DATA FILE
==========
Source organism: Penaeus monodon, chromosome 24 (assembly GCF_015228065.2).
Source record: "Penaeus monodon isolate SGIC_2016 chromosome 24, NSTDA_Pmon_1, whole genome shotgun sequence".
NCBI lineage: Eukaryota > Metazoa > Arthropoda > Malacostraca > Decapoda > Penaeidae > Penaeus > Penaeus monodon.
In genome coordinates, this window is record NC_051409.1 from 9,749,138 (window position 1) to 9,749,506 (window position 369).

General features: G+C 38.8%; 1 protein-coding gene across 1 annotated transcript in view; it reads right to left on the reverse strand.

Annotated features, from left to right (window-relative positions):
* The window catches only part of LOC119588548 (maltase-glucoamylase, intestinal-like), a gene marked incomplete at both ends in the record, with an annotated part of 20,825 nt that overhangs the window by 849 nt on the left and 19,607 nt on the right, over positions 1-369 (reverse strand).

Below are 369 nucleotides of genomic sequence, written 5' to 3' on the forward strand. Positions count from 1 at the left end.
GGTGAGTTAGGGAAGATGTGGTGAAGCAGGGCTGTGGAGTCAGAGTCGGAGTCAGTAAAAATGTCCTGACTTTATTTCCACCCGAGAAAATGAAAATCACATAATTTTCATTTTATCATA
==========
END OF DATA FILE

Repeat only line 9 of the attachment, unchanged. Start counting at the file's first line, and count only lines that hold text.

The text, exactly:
GGTGAGTTAGGGAAGATGTGGTGAAGCAGGGCTGTGGAGTCAGAGTCGGAGTCAGTAAAAATGTCCTGACTTTATTTCCACCCGAGAAAATGAAAATCACATAATTTTCATTTTATCATA